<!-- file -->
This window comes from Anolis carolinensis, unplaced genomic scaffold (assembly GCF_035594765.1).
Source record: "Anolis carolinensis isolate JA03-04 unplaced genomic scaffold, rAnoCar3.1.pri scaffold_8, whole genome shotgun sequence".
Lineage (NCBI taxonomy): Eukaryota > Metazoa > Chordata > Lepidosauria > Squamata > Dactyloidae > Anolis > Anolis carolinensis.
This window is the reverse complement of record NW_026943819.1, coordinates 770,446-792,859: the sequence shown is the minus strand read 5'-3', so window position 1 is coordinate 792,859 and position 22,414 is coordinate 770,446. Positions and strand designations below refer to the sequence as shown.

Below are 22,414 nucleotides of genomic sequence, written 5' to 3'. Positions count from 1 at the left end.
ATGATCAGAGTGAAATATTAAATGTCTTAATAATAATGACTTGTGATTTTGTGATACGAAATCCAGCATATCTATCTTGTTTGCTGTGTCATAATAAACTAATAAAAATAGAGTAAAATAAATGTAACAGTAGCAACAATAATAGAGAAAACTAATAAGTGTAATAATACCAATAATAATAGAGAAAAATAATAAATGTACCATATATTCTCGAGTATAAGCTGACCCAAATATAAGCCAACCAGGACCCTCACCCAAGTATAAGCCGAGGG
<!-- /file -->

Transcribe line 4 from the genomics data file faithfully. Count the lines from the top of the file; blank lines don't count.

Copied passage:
This window is the reverse complement of record NW_026943819.1, coordinates 770,446-792,859: the sequence shown is the minus strand read 5'-3', so window position 1 is coordinate 792,859 and position 22,414 is coordinate 770,446. Positions and strand designations below refer to the sequence as shown.